Since returning from our last trip I have been cycling sans Ruth each time I have headed out for a circuit of the countryside around Kerikeri. I was riding for the exercise and she was going through the usual post trip “I am over biking” phase. Not that I am one of those Lycra-clad bodies that you come across in annoyingly large groups while driving along narrow roads. I am the guy you have a bit of a giggle about and mutter “silly old sod”as you drive by.
This morning I suggested a longer cycle along the Coast to Coast trail which is a short drive out of the town.”Let’s do it” was the enthusiastic response and so we headed off for our 2 hour ride on a pretty warm summer morning. The positive response to the suggested ride was exciting on several levels.
A few years ago the ride today would have seen us struggling up the slopes and cursing the heat. Today we cruised through the short 26 km with ease and even spied a new extension to the track which we have marked down to explore in the coming weeks.
Riding along, I did wonder why we deserted the bike in our youth. I had lived on my bike as a kid and had many adventures that I still remember today. No gears, only a chain brake and a chain that regularly came off. I think that was where my body became conditioned to crash landings, well the bones anyway, I have still not found a solution to skin being removed rather violently when you take a tumble over the handlebars.
Getting back into the countryside this morning bought back the great memories of the many cycle trips we have enjoyed since our short cycling renaissance started in March 2011 with The Otago Rail Trail. We don’t want the gap between our adventures to be too long this time.
The bicycle allows you to experience your surroundings, stop when you please (no laybys, train stations or airports needed) and the travel from one destination to another is your travel experience. There is so much to enjoy between villages and towns (and in them) that most of us simply miss out on when using other forms of transport (other than walking of course). Better still, the cost is limited to the food and drink required to power your vehicle along the road.
We enjoy cycling together but it does take a little initial persuasion to get Ruth to participate. There are strict requirements that our next bicycle trip that must meet. The following is an extract of some of the questions that I will be asked under the beam of a high powered lamp, it pays to have some answers prepared:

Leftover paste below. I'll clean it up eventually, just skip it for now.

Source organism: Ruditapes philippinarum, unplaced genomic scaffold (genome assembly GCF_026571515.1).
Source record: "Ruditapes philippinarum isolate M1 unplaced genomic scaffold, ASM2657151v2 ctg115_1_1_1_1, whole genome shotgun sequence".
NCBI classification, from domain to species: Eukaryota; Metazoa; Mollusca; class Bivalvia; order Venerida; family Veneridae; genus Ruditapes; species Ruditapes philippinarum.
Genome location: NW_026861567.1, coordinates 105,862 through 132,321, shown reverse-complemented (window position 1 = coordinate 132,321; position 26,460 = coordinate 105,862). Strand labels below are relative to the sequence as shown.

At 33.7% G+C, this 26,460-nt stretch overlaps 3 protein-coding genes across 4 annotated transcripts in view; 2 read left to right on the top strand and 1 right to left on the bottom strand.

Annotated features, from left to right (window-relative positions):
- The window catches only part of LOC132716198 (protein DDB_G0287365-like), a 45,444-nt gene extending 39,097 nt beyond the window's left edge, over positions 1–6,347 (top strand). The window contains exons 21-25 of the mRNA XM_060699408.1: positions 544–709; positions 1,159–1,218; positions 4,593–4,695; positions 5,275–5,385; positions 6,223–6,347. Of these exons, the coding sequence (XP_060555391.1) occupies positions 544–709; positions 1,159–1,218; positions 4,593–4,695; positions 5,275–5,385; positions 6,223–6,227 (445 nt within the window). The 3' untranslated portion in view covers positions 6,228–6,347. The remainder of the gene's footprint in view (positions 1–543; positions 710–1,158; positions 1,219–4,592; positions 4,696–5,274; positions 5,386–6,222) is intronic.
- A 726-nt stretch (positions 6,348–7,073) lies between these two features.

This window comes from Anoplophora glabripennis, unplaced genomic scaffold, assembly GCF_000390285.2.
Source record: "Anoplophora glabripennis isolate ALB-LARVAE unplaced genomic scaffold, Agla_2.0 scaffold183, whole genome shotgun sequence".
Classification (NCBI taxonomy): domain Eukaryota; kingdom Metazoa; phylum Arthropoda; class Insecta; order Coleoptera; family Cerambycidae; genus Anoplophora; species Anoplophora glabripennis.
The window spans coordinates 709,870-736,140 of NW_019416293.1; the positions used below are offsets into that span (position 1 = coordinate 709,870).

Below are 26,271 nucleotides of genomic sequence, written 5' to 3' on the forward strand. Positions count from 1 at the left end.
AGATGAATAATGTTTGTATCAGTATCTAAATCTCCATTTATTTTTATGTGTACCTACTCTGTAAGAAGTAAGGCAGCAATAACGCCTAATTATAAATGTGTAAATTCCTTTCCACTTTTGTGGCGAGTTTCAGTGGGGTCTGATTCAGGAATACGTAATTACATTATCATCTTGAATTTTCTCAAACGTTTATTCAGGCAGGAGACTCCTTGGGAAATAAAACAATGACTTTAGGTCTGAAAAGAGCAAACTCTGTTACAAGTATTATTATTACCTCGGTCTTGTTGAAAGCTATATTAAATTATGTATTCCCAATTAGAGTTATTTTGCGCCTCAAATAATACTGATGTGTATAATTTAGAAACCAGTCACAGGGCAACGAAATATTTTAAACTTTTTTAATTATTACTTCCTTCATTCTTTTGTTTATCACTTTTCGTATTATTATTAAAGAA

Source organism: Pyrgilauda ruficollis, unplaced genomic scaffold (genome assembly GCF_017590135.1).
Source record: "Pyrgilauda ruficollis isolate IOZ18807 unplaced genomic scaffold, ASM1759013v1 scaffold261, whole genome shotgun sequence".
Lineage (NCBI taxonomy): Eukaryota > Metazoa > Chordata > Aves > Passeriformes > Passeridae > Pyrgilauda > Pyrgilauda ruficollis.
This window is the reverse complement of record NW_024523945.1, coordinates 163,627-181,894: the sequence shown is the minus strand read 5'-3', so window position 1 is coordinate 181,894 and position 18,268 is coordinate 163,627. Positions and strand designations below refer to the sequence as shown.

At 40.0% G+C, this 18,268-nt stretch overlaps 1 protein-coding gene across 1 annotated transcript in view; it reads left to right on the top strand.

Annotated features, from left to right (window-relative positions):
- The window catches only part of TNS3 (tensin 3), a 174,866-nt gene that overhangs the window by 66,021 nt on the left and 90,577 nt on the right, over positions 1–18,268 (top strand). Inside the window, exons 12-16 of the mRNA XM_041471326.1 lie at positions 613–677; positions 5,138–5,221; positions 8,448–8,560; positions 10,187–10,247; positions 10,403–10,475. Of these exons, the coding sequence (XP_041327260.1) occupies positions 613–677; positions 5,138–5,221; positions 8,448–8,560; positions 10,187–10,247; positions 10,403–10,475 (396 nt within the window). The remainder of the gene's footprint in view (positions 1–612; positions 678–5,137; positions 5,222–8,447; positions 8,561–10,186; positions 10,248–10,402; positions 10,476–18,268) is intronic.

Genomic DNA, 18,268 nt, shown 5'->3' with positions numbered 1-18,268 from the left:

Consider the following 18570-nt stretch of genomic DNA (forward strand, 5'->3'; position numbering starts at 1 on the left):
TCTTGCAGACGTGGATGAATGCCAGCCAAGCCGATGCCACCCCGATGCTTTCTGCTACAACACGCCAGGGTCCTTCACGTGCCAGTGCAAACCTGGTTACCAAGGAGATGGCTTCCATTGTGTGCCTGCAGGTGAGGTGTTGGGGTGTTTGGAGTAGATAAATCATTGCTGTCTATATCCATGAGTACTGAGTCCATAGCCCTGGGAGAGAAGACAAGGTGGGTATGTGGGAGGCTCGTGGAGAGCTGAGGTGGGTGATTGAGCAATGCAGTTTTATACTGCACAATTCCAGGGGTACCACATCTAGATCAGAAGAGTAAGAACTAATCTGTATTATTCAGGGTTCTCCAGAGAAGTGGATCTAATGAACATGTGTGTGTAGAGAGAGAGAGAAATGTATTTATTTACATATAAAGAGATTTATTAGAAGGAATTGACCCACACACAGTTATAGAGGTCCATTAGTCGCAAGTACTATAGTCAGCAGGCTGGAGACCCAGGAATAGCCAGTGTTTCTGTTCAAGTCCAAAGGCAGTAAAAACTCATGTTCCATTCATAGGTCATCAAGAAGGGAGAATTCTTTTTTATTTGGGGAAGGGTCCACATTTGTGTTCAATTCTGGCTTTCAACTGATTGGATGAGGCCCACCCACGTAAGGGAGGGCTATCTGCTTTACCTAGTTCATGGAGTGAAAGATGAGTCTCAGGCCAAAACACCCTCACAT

Q: How far do we have to ride each day? A: Nothing you can’t handle, you breezed through the 310km in Germany in 2013. Some of those days were over 60km. Tip: When using an example use one that brings back really fond memories.
Q: Will we get lost like last time? A: Nope, I have the art of following written directions nailed now and of course we have our maps app. Those other times were only because the instructions were vague, especially in Burgundy. It was also very misty in Cornwall, hard to read the signs at speed.
Getting lost in Cornwall was easy but we got to find all sorts on interesting places, fortunately the rain had eased the day before so we did not have to ford this river in a flooded state
Q: You will probably fall off your bike again, I worry about you sometimes! A: I don’t deliberately hurl myself off the bike. Provence was an act of god, you can see his hand in the video below. Truro was the rain, the cobbles were slippery.
Q: Will it be hot, cold, wet, windy? A: I don’t think so but hey you have biked in 30+c temperatures before. That heat in Provence was because the flat tyre delayed our start, in Cambodia and Vietnam you hardly broke into a sweat.
Q: Will I have time for shopping? A: There are many towns that we will be passing through, you will be “shopped out” by the end of the first day.
With any bike ride (or hike), the answers are never black or white. Rain, heat, cold, wind, blackberries, stinging nettle, hills, dust, can appear when you least want them to. In the end, it will all be part of the adventure, the memory of getting drenched by freezing cold rain on the first day of our first ride has not put us off going back for more. The advantage of biking when you are older is that you quickly forget things especially as you are less likely to take photos of the less enjoyable moments.
As I mentioned, Ruth usually finishes each ride vowing that it is her last but as we flick through our photo collections on the screen in the lounge, I look for the little (disguised) misting of eyes, it is at that moment that I starting looking for our next adventure.
Guess what I am doing when I finish this blog?